Entomophobes abstain. This XXL zoom report on the life of aphids, bumblebees, bees, butterflies, but also snails residing in the vegetable garden, is not for those who panic at the sight of an insect. All the others, on the other hand, should find it of interest the day after UNESCO’s International Day for Biodiversity.
In particular the 16 million French people who grow their own fruits and vegetables (according to Franceinfo, May 4). Gardening has indeed experienced a resurgence of interest for two years, thanks to confinements, for the pleasure of eating better and being outdoors, and, more recently, to save money.
Need we specify, the filming location is an organic vegetable garden – without pesticides –, bucolic, idyllic, with its elegantly irregular wooden fence, its retro watering can, its balanced beds and its temperate climate. Two years of filming made it possible to maximize the rare scenes, which have become essential to seduce spectators accustomed to (accelerated) time-lapses and close-ups since 1996 and the release of Microcosmos.
The storyline follows the four seasons and begins at the end of winter. The little queen of the bumblebees, who then comes out of hibernation, is one of the stars of the film. The camera will follow her in her search for a home, in her installation in a burrow, filming her first laying, with astonishing shots of the young hymenoptera incubating her eggs. Outside, what looks like a baobab is just a fennel from the ground.
The gardener becomes a lookout
The environmental issue of the film is to demonstrate that it is possible to have a beautiful vegetable garden without killing these insects, but on the contrary “with” them. On condition, however, of agreeing to sacrifice a tiny part of the harvest to feed these little beasts. The key therefore, to limit this share, is to balance the relationship between prey and predators, so that no species takes precedence over the other. The gardener is a lookout. A hand, a silhouette sometimes emerges, but the real actors are not human.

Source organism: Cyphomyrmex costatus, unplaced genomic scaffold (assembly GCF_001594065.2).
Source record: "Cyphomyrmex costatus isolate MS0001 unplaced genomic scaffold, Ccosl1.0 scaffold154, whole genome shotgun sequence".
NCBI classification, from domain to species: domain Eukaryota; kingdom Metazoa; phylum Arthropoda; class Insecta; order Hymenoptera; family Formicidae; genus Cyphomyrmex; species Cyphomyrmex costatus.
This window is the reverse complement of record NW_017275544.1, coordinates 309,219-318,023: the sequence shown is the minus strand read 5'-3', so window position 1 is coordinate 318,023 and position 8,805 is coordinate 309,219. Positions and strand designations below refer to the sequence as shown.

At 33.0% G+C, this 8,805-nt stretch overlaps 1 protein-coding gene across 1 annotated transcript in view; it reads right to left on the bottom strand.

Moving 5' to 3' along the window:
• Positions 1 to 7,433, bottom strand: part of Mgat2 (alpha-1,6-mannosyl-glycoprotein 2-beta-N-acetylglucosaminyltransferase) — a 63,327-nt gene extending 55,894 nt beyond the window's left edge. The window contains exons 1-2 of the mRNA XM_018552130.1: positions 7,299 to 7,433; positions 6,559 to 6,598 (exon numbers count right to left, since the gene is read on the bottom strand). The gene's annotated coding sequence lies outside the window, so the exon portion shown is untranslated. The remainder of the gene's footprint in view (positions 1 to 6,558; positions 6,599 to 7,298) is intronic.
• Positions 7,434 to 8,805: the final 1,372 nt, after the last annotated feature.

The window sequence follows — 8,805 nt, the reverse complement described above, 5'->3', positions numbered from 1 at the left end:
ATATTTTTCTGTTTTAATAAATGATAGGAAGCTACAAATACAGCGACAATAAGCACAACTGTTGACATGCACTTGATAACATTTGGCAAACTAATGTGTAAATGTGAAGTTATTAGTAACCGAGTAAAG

Take the example of a bean plant invaded by aphids, real black warriors, numerous, impressive. While the ants play the role of shepherds, the salvation of the beans will come from a delicate but fearsome green lacewing, able to suspend its tiny eggs on fine threads. Having become voracious “plump larvae”, these are nicknamed the lions of aphids. All is said.
Each season conceals its little miracles, such as, in summer, the birth of translucent baby snails already fitted with their shells. But also his dramas. Even real scenes of horror, after a parasitoid wasp picked up the SOS of a cauliflower attacked by the caterpillar of a cabbage butterfly…
The wasp then sticks its stinger into the body of the caterpillar. “She placed a ticking time bomb,” the voiceover warns, since she laid her eggs there. Having become larvae, they will devour the caterpillar from the inside before emerging through small holes… without killing it. “The larvae spared her vital organs and manipulated her brain into serving them. ” A nightmare.
Unaware of the atrocity of what is playing out at his feet, the gardener will soon be naively rejoicing over his fine harvest of eggplants, beans, lettuces, tomatoes and cauliflowers.